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A packet of sugar is 15 calories for those who don't know. Use that for scale. I think where some may consume excess to displace nutrients as Ray mentioned is with easily consumable sweet drinks. Without those (and pastries) I think it would be fairly hard to overconsume sugar to any degree.
It was my understanding that some Peaters could actually drink sweet drinks throughout the day and actually thrive on them, countering their hypothyroidism. Are you saying that in general, most can't do this?
 

rei

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Apart from lab results, what would be the obvious symptoms, fatigue?
When your body goes into this mode your LDL starts to rise. If you really overdo it, the profile switches towards small dense LDL. Insulin level becomes high, this is your body forcing the cells to take in more sugar than they want. This makes the cells swell up which results in capillary resistance, which causes blood pressure to rise. A result from this is sometimes tinnitus. When excess sugar intake persists the fasting blood glucose rises due to downregulated insulin sensitivity. BP and blood sugar you can easily measure.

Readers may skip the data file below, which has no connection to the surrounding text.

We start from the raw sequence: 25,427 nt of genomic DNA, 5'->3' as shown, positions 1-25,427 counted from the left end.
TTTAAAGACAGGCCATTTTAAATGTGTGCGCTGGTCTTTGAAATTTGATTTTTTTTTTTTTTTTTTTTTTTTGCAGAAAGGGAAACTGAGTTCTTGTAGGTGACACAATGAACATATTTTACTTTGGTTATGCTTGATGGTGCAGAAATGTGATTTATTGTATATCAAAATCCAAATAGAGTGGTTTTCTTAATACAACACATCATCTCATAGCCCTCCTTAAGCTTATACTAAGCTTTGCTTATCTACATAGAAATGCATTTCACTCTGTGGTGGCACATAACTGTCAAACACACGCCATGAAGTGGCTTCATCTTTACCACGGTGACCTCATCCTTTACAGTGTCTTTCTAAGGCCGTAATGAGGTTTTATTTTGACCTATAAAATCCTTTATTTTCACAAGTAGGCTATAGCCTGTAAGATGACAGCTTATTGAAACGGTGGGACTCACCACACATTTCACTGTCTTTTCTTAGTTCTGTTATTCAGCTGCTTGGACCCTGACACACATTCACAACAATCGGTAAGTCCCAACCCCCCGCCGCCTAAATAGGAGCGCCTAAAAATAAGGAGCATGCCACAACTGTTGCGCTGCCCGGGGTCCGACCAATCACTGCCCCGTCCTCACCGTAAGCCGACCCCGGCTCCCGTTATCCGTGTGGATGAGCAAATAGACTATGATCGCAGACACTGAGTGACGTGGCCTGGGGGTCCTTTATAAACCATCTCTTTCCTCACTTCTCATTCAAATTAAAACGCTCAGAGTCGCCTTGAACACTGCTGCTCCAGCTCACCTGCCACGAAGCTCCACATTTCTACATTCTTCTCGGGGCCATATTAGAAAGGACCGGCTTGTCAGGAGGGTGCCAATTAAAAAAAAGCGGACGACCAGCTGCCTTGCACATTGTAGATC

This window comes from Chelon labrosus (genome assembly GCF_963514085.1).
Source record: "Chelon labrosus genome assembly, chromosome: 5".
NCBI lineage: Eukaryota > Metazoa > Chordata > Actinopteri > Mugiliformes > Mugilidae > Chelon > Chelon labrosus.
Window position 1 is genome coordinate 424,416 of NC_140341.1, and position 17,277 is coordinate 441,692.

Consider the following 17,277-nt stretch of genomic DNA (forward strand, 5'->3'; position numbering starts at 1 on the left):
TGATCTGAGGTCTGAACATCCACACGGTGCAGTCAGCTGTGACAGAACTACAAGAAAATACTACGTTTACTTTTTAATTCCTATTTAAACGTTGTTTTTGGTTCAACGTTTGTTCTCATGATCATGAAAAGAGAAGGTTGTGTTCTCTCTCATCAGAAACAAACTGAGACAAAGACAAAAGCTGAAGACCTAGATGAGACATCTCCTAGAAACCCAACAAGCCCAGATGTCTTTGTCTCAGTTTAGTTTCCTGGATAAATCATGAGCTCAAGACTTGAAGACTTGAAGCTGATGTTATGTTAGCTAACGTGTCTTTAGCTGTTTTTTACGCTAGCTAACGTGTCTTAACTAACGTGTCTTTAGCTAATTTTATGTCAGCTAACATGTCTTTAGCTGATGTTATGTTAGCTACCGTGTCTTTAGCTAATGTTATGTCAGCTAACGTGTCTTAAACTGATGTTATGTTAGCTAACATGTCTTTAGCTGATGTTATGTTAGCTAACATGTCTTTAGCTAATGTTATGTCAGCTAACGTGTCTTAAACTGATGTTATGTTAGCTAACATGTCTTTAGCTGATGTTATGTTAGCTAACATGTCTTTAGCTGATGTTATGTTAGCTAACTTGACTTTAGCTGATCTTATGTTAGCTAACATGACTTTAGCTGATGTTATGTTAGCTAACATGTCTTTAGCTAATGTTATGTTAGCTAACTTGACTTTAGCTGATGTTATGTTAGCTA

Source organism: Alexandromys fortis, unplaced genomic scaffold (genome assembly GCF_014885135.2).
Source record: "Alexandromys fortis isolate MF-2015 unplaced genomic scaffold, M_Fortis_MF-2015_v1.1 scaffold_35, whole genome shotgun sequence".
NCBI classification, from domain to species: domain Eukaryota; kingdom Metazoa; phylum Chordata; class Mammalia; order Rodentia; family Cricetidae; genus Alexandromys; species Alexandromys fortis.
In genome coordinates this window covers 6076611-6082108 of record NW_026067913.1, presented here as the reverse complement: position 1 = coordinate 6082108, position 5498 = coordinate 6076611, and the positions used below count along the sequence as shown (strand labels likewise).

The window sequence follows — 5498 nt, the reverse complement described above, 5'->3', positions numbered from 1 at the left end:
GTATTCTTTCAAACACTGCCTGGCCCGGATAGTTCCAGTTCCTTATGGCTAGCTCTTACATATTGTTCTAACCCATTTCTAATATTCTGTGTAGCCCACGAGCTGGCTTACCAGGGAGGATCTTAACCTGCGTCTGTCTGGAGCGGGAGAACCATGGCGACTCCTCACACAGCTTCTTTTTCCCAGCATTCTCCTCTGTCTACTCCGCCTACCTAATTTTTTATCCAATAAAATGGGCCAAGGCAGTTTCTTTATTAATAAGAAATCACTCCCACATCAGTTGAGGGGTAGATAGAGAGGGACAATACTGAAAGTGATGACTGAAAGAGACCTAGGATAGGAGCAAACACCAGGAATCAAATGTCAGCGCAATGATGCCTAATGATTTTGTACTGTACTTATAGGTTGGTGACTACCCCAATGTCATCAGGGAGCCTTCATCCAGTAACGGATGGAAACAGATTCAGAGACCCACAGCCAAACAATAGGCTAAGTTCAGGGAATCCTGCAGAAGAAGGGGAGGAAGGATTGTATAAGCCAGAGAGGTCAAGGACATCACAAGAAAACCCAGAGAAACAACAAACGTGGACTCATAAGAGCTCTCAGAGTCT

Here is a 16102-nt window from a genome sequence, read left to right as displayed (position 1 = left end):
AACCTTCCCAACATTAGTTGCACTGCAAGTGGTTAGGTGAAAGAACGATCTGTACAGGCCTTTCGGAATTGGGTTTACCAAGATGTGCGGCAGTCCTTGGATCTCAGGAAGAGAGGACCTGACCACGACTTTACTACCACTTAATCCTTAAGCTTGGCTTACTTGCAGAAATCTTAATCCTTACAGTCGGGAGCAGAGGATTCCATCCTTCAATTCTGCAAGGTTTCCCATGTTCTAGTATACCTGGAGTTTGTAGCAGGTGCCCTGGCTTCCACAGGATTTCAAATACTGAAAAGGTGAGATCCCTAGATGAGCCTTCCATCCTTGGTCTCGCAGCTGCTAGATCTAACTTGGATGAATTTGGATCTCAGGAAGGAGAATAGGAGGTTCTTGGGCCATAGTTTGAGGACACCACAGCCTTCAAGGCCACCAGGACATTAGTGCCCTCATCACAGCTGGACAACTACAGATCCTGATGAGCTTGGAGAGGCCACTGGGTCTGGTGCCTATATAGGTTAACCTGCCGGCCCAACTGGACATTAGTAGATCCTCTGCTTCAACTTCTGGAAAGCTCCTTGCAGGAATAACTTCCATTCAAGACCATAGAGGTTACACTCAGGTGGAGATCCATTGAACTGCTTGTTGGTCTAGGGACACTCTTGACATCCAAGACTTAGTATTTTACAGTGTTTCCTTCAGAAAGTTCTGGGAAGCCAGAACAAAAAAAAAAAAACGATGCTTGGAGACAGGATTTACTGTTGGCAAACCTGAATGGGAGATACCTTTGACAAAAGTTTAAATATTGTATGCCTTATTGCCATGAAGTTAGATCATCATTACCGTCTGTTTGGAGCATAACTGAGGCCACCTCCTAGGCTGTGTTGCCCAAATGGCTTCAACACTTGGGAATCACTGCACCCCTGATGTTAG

If you have paid attention you notice i pretty much described t2 diabetes. It is simply a disease of carbohydrate toxicity. The role of (P)UFA is that it prevents uncoupling of the mitochondria, so the ability of the cells to ramp up metabolism and burn off excess sugar is hindered.
 
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Mossy

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When your body goes into this mode your LDL starts to rise. If you really overdo it, the profile switches towards small dense LDL. Insulin level becomes high, this is your body forcing the cells to take in more sugar than they want. This makes the cells swell up which results in capillary resistance, which causes blood pressure to rise. A result from this is sometimes tinnitus. When excess sugar intake persists the fasting blood glucose rises due to downregulated insulin sensitivity. BP and blood sugar you can easily measure.